Study of specific culprit Cannabis allergens is still in its infancy. A handful of IgE immunoblot experiments, summarized in Table 1, have identified several potential allergens. Of these, the Cannabis non-specific lipid transfer protein (nsLTP), Can s 3, was the first identified and is the best studied . Thaumatin-like protein (TLP), ribulose-1,5-bisphosphate carboxylase oxygenase (RuBisCO), and oxygen evolving enhancer protein 2 have also been recognized as potential sensitizing allergens in Cannabis allergy [7, 8].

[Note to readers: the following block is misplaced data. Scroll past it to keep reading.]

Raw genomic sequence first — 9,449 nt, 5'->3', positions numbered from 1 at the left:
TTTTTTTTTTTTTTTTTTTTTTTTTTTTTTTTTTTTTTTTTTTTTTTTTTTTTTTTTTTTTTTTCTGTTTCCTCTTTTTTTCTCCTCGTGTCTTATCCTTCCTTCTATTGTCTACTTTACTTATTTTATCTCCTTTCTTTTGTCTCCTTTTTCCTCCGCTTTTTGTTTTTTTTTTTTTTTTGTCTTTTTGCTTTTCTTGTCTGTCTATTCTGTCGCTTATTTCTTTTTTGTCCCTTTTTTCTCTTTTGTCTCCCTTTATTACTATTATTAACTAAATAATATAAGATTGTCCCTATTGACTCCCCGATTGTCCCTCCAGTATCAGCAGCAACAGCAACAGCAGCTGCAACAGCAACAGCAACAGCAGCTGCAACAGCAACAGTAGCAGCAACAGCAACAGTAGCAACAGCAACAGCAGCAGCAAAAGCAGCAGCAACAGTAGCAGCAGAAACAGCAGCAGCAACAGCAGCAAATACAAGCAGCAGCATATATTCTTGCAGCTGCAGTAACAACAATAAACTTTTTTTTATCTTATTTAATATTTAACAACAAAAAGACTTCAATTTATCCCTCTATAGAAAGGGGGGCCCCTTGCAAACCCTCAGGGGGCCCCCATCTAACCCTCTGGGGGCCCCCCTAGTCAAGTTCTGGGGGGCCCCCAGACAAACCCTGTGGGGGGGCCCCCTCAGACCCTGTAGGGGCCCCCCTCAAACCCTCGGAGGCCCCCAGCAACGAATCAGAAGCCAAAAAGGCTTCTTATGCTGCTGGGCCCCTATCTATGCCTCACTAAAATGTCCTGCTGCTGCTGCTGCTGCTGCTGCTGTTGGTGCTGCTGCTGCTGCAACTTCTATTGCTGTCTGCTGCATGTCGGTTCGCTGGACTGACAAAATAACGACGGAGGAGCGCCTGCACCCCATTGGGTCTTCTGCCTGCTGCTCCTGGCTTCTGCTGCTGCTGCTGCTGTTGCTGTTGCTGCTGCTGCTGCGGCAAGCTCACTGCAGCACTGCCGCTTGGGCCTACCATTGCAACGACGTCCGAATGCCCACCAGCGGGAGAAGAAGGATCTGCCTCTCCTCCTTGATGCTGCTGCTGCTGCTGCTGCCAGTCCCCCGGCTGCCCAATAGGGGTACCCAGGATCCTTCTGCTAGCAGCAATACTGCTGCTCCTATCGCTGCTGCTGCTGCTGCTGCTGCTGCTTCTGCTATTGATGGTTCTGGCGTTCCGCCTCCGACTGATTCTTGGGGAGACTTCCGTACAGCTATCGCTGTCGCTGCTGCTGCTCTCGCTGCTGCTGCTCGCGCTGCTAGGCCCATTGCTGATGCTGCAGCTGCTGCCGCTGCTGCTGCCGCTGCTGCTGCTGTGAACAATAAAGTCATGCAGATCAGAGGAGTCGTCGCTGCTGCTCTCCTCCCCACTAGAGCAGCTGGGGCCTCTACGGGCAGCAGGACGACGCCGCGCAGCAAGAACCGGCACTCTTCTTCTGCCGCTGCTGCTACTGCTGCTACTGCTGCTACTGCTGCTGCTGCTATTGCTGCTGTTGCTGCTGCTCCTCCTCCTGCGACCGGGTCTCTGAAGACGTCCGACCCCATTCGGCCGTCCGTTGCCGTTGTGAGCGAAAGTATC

Cannabis sensitivity spans the spectrum of allergic response. As an aeroallergen, Cannabis pollen has been implicated in allergic rhinitis, allergic keratoconjunctivitis, hypersensitivity pneumonitis, and exacerbations of asthma symptoms  (Fig. 1a). Additionally, patients may experience cutaneous reactions in the form of generalized pruritus, contact urticaria, and angioedema. A case of occupational contact urticaria was reported in a forensic sciences technician who had regular occupational contact with Cannabis for a period of 2 years. She was neither a recreational user, nor an atopic or dermatographic individual, suggesting sensitization specifically from repeated handling . Erythema multiforme (in one case report) has also been associated with recreational consumption . This individual experienced the eruption of vesicobullous, scaled, and targetoid rash on his distal extremities which progressed proximally to his trunk within a two-week period, waxing and waning synchronously with his use of Cannabis . Anaphylaxis to C. sativa with hempseed ingestion, smoking, and injection have also been reported [12,13,14].